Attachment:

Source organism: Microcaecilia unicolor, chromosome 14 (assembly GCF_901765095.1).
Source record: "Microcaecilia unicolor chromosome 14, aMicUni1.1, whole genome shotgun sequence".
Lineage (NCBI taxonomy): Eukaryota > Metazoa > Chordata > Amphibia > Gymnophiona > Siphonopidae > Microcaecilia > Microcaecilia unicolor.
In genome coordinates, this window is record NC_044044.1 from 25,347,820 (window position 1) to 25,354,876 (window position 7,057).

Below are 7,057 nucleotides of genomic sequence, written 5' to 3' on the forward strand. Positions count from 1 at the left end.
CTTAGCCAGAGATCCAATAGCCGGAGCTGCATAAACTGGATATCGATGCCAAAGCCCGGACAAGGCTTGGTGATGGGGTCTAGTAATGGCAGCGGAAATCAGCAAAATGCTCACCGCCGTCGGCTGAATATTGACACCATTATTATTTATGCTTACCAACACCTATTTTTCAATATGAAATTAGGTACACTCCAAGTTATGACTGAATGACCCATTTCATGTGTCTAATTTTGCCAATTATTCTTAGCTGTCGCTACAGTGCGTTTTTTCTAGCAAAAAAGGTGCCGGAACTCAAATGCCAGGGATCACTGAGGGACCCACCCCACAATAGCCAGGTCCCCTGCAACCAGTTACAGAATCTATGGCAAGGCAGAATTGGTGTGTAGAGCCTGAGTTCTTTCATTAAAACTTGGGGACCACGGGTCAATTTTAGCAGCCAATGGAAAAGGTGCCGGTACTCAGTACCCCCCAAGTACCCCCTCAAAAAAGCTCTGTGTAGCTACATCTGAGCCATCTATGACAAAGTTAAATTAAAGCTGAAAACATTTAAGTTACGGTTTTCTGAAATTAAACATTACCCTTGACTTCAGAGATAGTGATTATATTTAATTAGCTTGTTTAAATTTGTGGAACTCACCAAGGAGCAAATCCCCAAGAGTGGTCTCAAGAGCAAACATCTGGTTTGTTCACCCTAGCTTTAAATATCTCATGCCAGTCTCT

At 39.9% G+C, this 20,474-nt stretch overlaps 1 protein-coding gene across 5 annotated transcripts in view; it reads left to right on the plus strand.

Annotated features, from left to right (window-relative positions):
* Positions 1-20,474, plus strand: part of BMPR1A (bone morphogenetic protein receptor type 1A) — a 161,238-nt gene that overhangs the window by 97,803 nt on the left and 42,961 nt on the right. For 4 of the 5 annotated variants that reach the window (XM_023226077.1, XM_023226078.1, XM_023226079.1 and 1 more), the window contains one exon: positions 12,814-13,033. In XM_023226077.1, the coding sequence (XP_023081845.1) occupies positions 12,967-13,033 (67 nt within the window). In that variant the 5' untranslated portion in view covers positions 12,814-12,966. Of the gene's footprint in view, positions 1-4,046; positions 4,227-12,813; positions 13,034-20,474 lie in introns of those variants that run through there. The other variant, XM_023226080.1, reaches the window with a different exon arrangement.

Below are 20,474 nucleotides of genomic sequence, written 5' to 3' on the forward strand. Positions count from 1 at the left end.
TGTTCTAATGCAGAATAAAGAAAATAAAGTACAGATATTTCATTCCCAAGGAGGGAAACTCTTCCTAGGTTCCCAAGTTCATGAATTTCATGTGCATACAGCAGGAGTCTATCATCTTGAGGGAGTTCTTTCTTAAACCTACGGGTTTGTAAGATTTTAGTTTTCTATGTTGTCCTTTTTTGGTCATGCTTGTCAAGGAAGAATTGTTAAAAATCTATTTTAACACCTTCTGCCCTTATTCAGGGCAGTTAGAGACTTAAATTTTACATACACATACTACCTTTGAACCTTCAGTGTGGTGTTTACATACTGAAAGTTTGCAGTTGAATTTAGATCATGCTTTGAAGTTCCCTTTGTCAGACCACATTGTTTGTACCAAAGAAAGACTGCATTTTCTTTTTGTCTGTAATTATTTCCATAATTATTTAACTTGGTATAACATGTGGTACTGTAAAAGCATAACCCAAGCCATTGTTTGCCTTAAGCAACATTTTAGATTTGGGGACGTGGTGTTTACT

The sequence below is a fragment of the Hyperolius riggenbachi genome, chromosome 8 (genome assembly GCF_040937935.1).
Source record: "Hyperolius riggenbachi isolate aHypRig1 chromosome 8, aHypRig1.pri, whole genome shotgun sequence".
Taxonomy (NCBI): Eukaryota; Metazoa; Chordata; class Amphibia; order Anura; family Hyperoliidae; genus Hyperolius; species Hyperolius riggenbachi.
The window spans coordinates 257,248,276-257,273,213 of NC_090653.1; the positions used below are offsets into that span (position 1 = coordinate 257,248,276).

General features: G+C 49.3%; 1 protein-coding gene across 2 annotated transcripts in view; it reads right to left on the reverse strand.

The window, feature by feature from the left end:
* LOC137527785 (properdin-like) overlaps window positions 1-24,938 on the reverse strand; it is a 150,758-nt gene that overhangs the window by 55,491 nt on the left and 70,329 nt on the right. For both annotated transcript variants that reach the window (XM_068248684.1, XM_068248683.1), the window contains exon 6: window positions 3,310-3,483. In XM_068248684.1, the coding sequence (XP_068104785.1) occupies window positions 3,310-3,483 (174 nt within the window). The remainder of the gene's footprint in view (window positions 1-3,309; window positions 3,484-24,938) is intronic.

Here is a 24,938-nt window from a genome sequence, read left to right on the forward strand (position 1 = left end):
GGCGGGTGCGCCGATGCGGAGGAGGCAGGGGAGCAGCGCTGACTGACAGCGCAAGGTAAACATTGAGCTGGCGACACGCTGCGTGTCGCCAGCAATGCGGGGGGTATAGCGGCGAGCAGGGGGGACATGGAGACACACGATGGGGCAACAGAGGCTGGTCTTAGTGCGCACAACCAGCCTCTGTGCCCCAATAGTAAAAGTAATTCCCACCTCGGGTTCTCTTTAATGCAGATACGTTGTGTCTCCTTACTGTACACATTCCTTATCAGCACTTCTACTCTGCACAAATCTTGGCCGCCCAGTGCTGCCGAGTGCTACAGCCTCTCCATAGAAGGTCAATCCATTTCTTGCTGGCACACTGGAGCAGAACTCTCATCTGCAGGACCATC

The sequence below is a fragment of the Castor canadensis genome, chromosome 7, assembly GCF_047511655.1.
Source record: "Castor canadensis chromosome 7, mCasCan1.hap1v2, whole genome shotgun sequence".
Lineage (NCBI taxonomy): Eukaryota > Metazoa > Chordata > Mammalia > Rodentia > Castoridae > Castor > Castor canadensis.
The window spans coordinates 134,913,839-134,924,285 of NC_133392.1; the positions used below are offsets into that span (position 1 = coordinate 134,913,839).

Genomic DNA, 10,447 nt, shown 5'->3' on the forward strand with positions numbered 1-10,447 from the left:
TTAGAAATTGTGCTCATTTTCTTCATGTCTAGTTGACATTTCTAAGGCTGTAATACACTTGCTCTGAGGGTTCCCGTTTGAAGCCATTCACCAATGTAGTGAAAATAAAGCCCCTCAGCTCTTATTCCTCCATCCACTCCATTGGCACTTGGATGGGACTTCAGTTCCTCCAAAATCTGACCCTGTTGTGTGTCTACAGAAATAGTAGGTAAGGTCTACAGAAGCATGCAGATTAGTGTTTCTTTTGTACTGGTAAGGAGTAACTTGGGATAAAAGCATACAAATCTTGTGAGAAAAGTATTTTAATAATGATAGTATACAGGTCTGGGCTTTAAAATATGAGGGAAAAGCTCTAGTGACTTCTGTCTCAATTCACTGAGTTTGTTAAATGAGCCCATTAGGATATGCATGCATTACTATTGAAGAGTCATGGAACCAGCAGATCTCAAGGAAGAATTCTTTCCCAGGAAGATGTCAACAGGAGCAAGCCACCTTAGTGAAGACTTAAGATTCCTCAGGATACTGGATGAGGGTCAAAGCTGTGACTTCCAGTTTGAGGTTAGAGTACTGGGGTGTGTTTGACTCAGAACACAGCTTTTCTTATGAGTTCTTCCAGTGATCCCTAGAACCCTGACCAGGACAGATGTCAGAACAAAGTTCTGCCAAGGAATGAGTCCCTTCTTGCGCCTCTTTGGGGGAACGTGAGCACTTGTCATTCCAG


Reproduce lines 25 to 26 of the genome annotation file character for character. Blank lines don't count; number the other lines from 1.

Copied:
Genomic DNA, 10,447 nt, shown 5'->3' on the forward strand with positions numbered 1-10,447 from the left:
TTAGAAATTGTGCTCATTTTCTTCATGTCTAGTTGACATTTCTAAGGCTGTAATACACTTGCTCTGAGGGTTCCCGTTTGAAGCCATTCACCAATGTAGTGAAAATAAAGCCCCTCAGCTCTTATTCCTCCATCCACTCCATTGGCACTTGGATGGGACTTCAGTTCCTCCAAAATCTGACCCTGTTGTGTGTCTACAGAAATAGTAGGTAAGGTCTACAGAAGCATGCAGATTAGTGTTTCTTTTGTACTGGTAAGGAGTAACTTGGGATAAAAGCATACAAATCTTGTGAGAAAAGTATTTTAATAATGATAGTATACAGGTCTGGGCTTTAAAATATGAGGGAAAAGCTCTAGTGACTTCTGTCTCAATTCACTGAGTTTGTTAAATGAGCCCATTAGGATATGCATGCATTACTATTGAAGAGTCATGGAACCAGCAGATCTCAAGGAAGAATTCTTTCCCAGGAAGATGTCAACAGGAGCAAGCCACCTTAGTGAAGACTTAAGATTCCTCAGGATACTGGATGAGGGTCAAAGCTGTGACTTCCAGTTTGAGGTTAGAGTACTGGGGTGTGTTTGACTCAGAACACAGCTTTTCTTATGAGTTCTTCCAGTGATCCCTAGAACCCTGACCAGGACAGATGTCAGAACAAAGTTCTGCCAAGGAATGAGTCCCTTCTTGCGCCTCTTTGGGGGAACGTGAGCACTTGTCATTCCAG